If anyone is left wondering what the real guppies of the marine aquarium world are, it’s the clownfish, specifically Amphiprion ocellaris, A. percula, the Darwin Black, and all the myriad variations that are being discovered and/or created. The combination of hybridization, selective breeding, and genetic mutations is giving even the smallest breeder the opportunity to tinker and to create something that is arguably, demonstrably a unique new genetic recombination that hasn’t been seen before.
There are two camps. We can just throw our hands up in the air and “give up” on trying to make sense of all this, which invites a whole new slew of marketing spin and name game madness. Or we try to find some communally-accepted ethic and practice, based on actual facts, to bring order to chaos. I prefer the latter, I think clownfish breeders are starting see the merits of the latter, and I think that in a hobby which has a strong basis in science (itself being concerned with the minutia of facts and small details) we perhaps should lean towards orderly progress and transparency.
As such, allow me to present the latest “hybrid” designer clownfish, the flipside to the Chocolate Mocha, the Sunset Mocha.
What is a “Sunset Mocha” you ask? In a nutshell, it is the “wild-type”, aka. normal / 3-barred form, of a hybrid back-cross. Specifically, Sunset Mocha is the results of utilizing a Mocha-type hybrid (50% Ocellaris, 50% Darwin Black), and back crossing (mating it) to an orange Ocellaris. So it is 75% Ocellaris, and 25% Darwin Black. The first person to bring this to my attention and prove the breeding is a hobbyist breeder out of Texas, Shelly Dupchak Brynston. Alongside the Sunset Mocha, Shelly has also introduced what has now been named the “Sunset Mocha Snowflake”; same hybrid fish, but carrying and expressing the Snowflake gene.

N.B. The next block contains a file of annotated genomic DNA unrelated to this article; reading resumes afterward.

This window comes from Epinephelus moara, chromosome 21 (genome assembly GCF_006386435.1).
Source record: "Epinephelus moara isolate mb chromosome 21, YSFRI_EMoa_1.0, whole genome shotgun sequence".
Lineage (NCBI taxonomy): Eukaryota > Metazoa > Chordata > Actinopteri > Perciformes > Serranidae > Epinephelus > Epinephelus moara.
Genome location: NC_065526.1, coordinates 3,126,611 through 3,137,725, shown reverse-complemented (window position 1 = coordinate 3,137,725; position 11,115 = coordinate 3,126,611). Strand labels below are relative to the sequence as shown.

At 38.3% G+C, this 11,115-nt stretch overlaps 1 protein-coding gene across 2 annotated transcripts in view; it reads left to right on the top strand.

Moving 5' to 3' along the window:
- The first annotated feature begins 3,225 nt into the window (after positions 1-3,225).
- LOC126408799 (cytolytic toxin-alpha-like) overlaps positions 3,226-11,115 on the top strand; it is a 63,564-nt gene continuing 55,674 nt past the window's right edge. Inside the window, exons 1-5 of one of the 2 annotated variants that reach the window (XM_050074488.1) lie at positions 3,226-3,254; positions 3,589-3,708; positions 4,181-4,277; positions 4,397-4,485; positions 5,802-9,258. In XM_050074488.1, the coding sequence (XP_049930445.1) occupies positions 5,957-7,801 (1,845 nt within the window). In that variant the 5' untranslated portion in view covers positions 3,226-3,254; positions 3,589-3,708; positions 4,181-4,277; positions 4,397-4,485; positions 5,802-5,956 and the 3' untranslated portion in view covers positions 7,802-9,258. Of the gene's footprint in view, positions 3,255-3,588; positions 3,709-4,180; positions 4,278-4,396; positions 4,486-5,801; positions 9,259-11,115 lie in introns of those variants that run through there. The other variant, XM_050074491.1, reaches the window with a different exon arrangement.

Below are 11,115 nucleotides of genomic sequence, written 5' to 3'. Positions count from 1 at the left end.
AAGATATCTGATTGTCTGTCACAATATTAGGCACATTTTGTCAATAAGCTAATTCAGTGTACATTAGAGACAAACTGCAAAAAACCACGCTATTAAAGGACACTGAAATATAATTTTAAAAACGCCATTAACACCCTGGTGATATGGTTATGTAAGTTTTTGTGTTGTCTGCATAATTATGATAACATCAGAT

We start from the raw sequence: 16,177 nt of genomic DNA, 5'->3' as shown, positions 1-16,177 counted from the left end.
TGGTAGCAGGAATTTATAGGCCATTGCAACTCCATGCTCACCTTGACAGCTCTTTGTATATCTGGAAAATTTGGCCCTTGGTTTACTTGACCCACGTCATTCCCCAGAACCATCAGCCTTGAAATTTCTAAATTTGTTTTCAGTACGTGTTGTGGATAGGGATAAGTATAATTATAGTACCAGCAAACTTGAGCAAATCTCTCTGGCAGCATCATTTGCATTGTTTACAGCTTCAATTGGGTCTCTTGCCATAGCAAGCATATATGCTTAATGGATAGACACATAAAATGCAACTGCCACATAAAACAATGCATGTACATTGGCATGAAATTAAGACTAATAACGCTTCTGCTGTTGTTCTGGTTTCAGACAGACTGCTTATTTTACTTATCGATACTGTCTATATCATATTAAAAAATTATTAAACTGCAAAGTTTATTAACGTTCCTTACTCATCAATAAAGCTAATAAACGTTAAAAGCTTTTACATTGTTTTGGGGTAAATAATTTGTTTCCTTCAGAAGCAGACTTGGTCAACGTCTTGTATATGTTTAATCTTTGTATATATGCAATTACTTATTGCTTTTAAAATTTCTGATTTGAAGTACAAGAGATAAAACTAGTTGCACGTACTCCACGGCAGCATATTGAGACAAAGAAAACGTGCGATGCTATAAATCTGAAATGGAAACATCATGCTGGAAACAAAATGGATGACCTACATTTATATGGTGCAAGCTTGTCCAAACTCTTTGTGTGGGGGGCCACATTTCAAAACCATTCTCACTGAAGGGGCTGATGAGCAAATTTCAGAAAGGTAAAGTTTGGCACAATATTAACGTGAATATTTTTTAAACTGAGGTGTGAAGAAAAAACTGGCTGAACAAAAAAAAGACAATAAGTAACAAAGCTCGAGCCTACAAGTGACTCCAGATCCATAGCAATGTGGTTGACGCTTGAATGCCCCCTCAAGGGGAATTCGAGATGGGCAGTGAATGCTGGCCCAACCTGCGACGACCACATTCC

Shelly’s breeding twist was created by mating a Black Ice (aka. a Mocha hybrid with the Snowflake gene) to a normal, 3 barred Ocellaris clownfish. All of the resultant offspring are 75% Ocellaris, 25% Darwin Black.
Independently of that, our basic understanding of Snowflake tells us that 50% of the offspring would not get a Snowflake gene, and thus, have normal bars. The other 50%, get the gene. I should point out though, that the range of expression of the Snowflake gene in Shelly’s offspring is rather remarkable, and is suggestive of other, hidden modifier genes possibly being present in the parents.
I bears mentioning that hot on the heals of Shelly is Iowa-based breeder Steven Sifuentes, who is working on a similar hybrid back-cross; the difference being the inclusion of the Davinci gene (responsible for DaVinci/FancyWhite/Gladiator Ocellaris, as well as Wyoming Whites). This will create two additional genetic combinations not seen in Shelly’s offspring; Steven’s use of a Davinci Ocellaris in place of a wild-type should result in what I’d propose we call Sunset Mocha DaVinci (offspring which only get the Davinci gene), and Sunset Mocha Frostbites (because Frostbite is the creation of Sustainable Aquatics, the genetic result of a fish having both Snowflake and DaVinci genes).